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Triggering a Stock Market Breakout By Using Up Cash

Stock Market Trading Setup for Tuesday, April 28, 2020

The Fed is absorbing just a fraction of this week’s massive Treasury issuance, but stock futures continue to levitate and have broken through a key resistance level. Smoke and mirrors, or just smoke from burning cash.

S&P Futures Daily Chart 

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Yesterday’s post.

The futures have been trading between 2850 and 2909 overnight and in the pre market. They’re up 39 at 2908 at 8:30 AM in New York.

The market is now at mid channel in an uptrend channel at a slightly lower angle than the previous meltup channel from the March low. The bottom of that channel is at 2800 today. The centerline is at 2920.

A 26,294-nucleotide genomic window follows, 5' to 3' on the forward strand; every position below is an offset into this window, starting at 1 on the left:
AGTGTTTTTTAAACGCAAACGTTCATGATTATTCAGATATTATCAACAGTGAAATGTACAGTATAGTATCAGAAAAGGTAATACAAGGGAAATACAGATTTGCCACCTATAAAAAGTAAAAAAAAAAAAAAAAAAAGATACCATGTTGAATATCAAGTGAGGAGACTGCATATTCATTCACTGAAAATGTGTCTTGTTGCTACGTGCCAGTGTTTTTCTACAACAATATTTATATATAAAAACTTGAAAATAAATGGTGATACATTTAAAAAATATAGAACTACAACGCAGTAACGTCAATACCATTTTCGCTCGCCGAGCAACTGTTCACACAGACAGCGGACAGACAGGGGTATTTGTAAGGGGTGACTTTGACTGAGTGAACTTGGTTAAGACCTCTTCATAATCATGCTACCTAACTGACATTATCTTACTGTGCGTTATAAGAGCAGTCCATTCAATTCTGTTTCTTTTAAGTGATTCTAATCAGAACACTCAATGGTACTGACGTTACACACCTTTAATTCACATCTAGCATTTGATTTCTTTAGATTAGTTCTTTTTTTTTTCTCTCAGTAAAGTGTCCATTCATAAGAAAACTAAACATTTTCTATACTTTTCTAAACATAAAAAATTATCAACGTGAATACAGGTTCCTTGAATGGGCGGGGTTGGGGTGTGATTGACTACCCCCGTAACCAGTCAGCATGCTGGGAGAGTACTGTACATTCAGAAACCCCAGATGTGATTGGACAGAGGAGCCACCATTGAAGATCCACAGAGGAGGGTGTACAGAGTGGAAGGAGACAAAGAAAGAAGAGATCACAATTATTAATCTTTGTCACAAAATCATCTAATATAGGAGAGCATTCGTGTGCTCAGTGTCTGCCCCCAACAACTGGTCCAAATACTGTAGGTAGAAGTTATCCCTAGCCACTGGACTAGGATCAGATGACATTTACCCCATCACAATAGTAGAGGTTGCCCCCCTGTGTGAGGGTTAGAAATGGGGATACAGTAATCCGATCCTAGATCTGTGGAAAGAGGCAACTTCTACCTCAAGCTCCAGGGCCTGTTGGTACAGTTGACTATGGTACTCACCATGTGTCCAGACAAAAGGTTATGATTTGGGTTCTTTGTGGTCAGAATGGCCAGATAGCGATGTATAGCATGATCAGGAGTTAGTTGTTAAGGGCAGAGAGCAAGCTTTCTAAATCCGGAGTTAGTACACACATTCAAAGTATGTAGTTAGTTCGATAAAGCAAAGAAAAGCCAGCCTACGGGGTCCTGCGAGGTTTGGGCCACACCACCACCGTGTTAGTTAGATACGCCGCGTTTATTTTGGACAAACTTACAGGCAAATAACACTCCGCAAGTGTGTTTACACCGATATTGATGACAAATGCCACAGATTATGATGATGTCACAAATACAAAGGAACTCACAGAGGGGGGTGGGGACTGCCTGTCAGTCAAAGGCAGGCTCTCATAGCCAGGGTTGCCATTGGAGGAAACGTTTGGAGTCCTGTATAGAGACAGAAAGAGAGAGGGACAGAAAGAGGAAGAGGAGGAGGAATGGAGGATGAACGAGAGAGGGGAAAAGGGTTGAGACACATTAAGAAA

The futures have cleared resistance at 2855 and 2880. They now become potential support. If the futures don’t hold above those levels, then it would be a failed breakout and a likely short term reversal.

If the breakout sticks, above it are wide open spaces to 3000 today. That’s trend resistance. The next significant resistance level from a prior high is at 3135. The Hurst 5 day cycle projection is 2955. S&P 500 ES Futures Chart

Rate of Change tuned to an 8 week cycle is bullish, both in terms of direction and absolute level. A downturn is due, but as long as the indicator is in positive territory, I wouldn’t get too bearish. 

MACD tuned to the same cycle has looked toppy for a week. It was a tease. It has accelerated and is now at the level reached in the Q4-Q1 advance. Note that it stayed up there for 3 months before the market topped out. Ugly. I wouldn’t get bearish until this heads down and price breaks support. 

Again, this is for the perspective of one day only. The purpose of these reports is not to divine the longer term. If you want longer horizons, join me at Liquidity Trader.

Hourly ES S&P 500 Futures Chart